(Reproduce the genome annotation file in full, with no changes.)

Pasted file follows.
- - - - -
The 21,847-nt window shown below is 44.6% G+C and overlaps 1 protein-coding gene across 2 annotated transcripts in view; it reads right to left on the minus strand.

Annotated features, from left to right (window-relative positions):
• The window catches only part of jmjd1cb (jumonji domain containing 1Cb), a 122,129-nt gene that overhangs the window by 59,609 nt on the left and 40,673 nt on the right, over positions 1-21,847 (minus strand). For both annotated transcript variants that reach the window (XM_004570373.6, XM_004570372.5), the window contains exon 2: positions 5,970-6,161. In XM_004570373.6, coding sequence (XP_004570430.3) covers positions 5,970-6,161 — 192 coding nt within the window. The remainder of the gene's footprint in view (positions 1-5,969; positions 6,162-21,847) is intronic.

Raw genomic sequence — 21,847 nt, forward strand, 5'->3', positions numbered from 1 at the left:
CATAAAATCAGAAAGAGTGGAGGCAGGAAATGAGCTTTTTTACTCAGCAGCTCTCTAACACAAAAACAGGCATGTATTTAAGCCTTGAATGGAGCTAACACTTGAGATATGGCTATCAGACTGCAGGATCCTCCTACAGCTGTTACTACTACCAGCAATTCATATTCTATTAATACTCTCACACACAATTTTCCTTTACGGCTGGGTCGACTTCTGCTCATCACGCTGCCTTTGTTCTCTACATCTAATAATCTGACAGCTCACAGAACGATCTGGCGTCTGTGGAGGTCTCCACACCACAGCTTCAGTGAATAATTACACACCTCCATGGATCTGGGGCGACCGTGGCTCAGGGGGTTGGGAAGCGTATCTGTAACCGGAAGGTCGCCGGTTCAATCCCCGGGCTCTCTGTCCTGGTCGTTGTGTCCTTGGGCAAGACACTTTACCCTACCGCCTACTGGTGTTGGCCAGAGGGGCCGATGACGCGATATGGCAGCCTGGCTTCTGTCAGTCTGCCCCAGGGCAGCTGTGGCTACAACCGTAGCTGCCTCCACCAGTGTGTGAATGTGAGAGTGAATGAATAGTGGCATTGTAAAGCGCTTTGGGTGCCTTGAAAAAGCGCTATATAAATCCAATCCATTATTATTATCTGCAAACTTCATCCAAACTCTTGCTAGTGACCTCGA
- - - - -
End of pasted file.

The 21,847-nt window shown below is 44.6% G+C and overlaps 1 protein-coding gene across 2 annotated transcripts in view; it reads right to left on the minus strand.

Annotated features, from left to right (window-relative positions):
• The window catches only part of jmjd1cb (jumonji domain containing 1Cb), a 122,129-nt gene that overhangs the window by 59,609 nt on the left and 40,673 nt on the right, over positions 1-21,847 (minus strand). For both annotated transcript variants that reach the window (XM_004570373.6, XM_004570372.5), the window contains exon 2: positions 5,970-6,161. In XM_004570373.6, coding sequence (XP_004570430.3) covers positions 5,970-6,161 — 192 coding nt within the window. The remainder of the gene's footprint in view (positions 1-5,969; positions 6,162-21,847) is intronic.

Raw genomic sequence — 21,847 nt, forward strand, 5'->3', positions numbered from 1 at the left:
CATAAAATCAGAAAGAGTGGAGGCAGGAAATGAGCTTTTTTACTCAGCAGCTCTCTAACACAAAAACAGGCATGTATTTAAGCCTTGAATGGAGCTAACACTTGAGATATGGCTATCAGACTGCAGGATCCTCCTACAGCTGTTACTACTACCAGCAATTCATATTCTATTAATACTCTCACACACAATTTTCCTTTACGGCTGGGTCGACTTCTGCTCATCACGCTGCCTTTGTTCTCTACATCTAATAATCTGACAGCTCACAGAACGATCTGGCGTCTGTGGAGGTCTCCACACCACAGCTTCAGTGAATAATTACACACCTCCATGGATCTGGGGCGACCGTGGCTCAGGGGGTTGGGAAGCGTATCTGTAACCGGAAGGTCGCCGGTTCAATCCCCGGGCTCTCTGTCCTGGTCGTTGTGTCCTTGGGCAAGACACTTTACCCTACCGCCTACTGGTGTTGGCCAGAGGGGCCGATGACGCGATATGGCAGCCTGGCTTCTGTCAGTCTGCCCCAGGGCAGCTGTGGCTACAACCGTAGCTGCCTCCACCAGTGTGTGAATGTGAGAGTGAATGAATAGTGGCATTGTAAAGCGCTTTGGGTGCCTTGAAAAAGCGCTATATAAATCCAATCCATTATTATTATCTGCAAACTTCATCCAAACTCTTGCTAGTGACCTCGA